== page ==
The Cosmos made you, you are part of it. It is all that is within and without. Enjoy your moment under the sun and live your life free because really, there is nothing to fear. The Cosmos will take care of you.



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Of Slot Machines and Singularities

If one has ever played at a slot machine in a casino, one knows that the money put inside usually disappears once that lever is pulled. There are no returns and you are left looking foolishly at the machine and inevitably trot off to get some more spare change in the hopes of recovering your coins. The perfect term to describe a slot machine in a casino is a black hole.

What then is a black hole? We have all heard about them, some of us have a vague notion about a black hole but what does it imply? To put it in a single sentence, a black hole is a region in space-time which has a gravitational pull so strong, that not even light can escape it. That sentence probably raises more questions. And there are answers. And, as always, the profound genius of Albert Einstein is deeply involved.

In 1915, Einstein developed his theory of general relativity which incorporate 10 equations that describe how gravity is the result of space and time being curved by matter and energy.  The simplest way to perceive gravity as a result of an interaction between matter and space-time is to imagine a sheet of rubber held taut at all ends. If a ball is placed in the center, there will be a bulge in the sheet. If a smaller marble was placed on the sheet, it would inevitably fall towards the large ball. This, according to Einstein, is how gravity works. If you imagine the Sun to be the ball in the center and the marble to be Earth, you can understand how gravity works and is actually a result of this humongous mass of the sun literally bending space and time.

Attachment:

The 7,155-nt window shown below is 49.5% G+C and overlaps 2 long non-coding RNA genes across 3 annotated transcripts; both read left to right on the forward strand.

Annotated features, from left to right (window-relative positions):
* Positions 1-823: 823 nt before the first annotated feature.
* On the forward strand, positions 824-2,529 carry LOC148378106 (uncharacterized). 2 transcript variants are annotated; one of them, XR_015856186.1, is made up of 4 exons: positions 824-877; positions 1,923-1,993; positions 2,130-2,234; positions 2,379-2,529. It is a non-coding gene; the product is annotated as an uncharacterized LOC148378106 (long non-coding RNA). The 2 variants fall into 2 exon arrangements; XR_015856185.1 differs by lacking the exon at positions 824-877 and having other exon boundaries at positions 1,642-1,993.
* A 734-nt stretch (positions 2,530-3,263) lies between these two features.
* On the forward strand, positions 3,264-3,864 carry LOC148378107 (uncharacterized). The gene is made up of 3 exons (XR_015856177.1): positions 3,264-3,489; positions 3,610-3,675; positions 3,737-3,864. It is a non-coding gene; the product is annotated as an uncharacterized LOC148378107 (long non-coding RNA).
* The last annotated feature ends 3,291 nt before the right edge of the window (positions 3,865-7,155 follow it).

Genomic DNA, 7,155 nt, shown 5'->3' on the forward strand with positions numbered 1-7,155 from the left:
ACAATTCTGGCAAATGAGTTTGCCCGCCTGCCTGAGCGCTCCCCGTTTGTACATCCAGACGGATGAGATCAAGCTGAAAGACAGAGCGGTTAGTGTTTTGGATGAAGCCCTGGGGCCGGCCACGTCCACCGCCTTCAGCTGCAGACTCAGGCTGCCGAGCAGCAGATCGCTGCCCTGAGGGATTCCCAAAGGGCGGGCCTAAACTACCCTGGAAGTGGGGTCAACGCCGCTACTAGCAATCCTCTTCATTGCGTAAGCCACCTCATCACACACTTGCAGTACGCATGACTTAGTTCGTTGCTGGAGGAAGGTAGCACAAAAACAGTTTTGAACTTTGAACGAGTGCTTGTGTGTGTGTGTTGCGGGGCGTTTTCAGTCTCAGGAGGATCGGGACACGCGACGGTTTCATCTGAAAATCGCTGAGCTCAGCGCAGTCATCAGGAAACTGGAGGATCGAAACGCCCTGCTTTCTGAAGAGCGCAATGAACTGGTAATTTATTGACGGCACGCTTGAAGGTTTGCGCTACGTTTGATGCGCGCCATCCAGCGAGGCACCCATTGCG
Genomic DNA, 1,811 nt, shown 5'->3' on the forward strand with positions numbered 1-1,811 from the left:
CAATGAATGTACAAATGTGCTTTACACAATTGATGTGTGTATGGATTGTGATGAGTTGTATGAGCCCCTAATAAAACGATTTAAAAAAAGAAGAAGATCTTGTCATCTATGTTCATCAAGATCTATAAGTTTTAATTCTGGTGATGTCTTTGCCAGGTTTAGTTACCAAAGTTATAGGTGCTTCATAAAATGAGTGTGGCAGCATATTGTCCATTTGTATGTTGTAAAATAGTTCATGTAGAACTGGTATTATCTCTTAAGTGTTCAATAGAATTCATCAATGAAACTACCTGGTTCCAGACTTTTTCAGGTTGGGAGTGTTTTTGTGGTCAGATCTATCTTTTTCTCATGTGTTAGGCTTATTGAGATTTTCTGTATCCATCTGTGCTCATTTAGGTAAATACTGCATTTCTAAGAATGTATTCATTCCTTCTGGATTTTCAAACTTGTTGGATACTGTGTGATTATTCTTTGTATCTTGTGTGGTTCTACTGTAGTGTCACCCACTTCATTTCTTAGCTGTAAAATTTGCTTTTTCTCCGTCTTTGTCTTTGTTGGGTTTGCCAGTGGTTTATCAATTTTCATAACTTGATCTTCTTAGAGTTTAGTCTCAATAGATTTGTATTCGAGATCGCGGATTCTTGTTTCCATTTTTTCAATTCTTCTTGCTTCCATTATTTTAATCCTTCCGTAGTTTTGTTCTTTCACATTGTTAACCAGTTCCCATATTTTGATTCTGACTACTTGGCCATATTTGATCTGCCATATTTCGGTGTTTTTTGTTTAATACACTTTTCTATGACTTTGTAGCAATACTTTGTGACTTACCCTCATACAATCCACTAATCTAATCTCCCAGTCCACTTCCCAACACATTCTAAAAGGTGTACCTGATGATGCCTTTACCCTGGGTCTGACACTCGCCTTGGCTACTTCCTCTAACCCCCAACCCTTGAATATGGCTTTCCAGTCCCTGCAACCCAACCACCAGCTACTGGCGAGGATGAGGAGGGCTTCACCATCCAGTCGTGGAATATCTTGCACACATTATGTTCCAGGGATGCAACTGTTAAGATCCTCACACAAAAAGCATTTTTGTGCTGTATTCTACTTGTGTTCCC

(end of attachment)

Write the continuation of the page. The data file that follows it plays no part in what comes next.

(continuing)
Now coming back to Enistein’s field equations, Karl Schwarzschild found a solution to these equations that described the gravitational field of a point mass. This, indeed, is what a black hole essentially is. What the solutions said were that there could theoretically be some regions in space where a point could have infinite density and zero volume and this point is called a singularity.